California and The Columbia RIver
It was on this day in 1830 that David Douglas finally arrived at the Columbia River.
He had departed from England on October 31st, 1829 after visiting his mom. Before he got on the boat, he wanted to make sure that he got his hands on a Bible with large enough font for him to be able to read it as his vision was feeling him
Douglas was excited to go on this trip. He wanted to get to the interior of California to discover the botanical treasures there.
But apparently, plant exploration was taking a toll on Douglas. He ran into someone at Fort Vancouver who thought he was 48 years old; he was 30.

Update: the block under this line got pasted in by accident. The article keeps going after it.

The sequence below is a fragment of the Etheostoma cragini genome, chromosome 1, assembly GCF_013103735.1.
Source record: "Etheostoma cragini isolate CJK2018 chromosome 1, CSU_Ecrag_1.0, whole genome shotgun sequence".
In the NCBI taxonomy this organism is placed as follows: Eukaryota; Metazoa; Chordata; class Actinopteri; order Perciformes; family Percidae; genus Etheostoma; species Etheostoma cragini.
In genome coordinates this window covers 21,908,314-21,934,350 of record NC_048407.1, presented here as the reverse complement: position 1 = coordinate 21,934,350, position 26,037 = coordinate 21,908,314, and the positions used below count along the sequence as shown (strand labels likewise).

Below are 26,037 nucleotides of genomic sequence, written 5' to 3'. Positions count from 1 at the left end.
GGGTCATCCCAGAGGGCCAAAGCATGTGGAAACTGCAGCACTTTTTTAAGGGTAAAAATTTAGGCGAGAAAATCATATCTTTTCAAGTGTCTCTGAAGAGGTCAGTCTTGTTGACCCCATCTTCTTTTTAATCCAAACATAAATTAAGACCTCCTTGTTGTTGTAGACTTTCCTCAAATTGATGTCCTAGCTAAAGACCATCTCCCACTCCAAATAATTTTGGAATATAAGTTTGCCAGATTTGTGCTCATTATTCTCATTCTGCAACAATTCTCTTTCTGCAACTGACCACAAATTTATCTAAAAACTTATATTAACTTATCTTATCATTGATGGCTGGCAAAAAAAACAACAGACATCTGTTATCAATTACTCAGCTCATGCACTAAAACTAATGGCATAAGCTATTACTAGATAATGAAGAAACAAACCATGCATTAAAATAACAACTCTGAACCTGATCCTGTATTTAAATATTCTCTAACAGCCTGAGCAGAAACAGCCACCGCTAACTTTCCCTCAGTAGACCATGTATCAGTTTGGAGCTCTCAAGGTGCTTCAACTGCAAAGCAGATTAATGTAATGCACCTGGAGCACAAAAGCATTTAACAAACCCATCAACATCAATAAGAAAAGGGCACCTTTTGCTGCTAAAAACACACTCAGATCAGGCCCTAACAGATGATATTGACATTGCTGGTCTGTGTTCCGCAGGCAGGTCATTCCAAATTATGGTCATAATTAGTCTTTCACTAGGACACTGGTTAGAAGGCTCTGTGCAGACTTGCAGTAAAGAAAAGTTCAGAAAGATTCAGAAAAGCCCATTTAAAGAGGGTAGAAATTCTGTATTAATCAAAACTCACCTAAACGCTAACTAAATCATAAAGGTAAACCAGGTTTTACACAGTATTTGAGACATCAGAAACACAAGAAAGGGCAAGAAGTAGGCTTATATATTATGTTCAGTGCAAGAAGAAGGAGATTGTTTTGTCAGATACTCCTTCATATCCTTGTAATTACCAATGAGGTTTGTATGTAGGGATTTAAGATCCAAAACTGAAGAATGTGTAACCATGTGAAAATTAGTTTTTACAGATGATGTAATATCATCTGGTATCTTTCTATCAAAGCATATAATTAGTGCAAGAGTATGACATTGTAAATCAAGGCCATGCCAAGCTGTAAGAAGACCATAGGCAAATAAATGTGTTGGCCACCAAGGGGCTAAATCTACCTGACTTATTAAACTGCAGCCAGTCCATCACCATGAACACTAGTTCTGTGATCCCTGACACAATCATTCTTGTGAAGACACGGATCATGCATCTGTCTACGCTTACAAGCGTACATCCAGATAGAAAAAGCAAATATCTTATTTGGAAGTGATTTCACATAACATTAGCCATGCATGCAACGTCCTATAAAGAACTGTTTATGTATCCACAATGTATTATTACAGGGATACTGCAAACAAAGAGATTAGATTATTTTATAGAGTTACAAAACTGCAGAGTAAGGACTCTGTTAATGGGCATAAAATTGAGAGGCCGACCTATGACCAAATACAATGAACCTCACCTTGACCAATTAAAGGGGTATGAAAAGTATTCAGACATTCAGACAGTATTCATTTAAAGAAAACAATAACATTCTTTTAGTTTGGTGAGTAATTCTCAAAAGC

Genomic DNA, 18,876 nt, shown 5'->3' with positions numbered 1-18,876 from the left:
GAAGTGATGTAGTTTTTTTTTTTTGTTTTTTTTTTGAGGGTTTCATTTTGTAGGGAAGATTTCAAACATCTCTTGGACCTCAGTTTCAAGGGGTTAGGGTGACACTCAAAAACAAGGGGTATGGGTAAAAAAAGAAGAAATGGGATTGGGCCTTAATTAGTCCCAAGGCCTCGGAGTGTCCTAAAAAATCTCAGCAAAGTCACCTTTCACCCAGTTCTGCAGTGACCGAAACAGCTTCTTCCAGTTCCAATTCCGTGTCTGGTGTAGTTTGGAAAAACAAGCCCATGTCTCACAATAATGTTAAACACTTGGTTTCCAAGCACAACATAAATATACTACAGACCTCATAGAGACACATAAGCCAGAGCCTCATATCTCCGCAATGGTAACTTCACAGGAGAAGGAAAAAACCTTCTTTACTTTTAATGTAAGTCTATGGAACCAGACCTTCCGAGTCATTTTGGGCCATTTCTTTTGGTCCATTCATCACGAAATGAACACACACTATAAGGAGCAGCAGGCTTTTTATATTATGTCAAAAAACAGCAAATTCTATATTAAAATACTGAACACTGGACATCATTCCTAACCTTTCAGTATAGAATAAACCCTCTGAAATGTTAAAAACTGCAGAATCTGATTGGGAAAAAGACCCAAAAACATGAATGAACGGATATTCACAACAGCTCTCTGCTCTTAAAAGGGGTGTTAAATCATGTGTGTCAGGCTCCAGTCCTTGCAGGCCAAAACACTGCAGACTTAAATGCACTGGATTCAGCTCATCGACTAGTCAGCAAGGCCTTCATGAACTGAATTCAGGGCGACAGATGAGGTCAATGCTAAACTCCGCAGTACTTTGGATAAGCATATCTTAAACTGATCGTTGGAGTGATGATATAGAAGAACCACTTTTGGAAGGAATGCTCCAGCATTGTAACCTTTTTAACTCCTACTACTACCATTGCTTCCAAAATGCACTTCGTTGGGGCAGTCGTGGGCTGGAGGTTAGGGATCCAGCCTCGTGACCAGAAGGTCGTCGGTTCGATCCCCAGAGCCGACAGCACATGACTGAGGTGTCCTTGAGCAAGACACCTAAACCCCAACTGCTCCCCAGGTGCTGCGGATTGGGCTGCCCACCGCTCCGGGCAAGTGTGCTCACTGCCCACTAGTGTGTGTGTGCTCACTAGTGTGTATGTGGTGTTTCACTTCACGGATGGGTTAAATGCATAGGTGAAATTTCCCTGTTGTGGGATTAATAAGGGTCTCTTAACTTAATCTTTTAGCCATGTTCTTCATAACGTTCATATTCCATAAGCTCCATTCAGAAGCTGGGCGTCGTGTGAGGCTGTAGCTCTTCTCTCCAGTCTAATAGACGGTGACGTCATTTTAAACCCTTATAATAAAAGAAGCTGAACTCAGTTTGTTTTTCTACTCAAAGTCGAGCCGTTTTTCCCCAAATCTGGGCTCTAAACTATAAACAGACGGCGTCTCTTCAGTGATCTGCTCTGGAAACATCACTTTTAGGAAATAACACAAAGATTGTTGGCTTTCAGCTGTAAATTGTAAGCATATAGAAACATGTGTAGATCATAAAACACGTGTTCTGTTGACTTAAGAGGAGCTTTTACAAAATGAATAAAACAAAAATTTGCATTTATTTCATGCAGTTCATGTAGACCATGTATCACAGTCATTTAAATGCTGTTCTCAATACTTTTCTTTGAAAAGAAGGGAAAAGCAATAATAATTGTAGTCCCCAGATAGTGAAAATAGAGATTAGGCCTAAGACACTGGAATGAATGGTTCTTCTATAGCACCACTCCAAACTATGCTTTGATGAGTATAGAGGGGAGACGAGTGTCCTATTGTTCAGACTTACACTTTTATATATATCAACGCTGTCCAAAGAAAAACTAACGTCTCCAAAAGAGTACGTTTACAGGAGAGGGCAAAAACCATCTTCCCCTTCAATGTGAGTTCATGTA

Despite his physical challenges, Douglas was eager to get going. When he reached Columbia, he immediately thought about botanizing in the area.
In just a few weeks, he was able to send home three chests of seeds and plants. In a letter to Prof. Hooker, he wrote:
"You will begin to think that I manufacture pines at my pleasure.”
One of the pines Douglas sent back was the Pinus Nobilis. It commanded a hefty price tag at the time– 15 to 20 guineas per plant.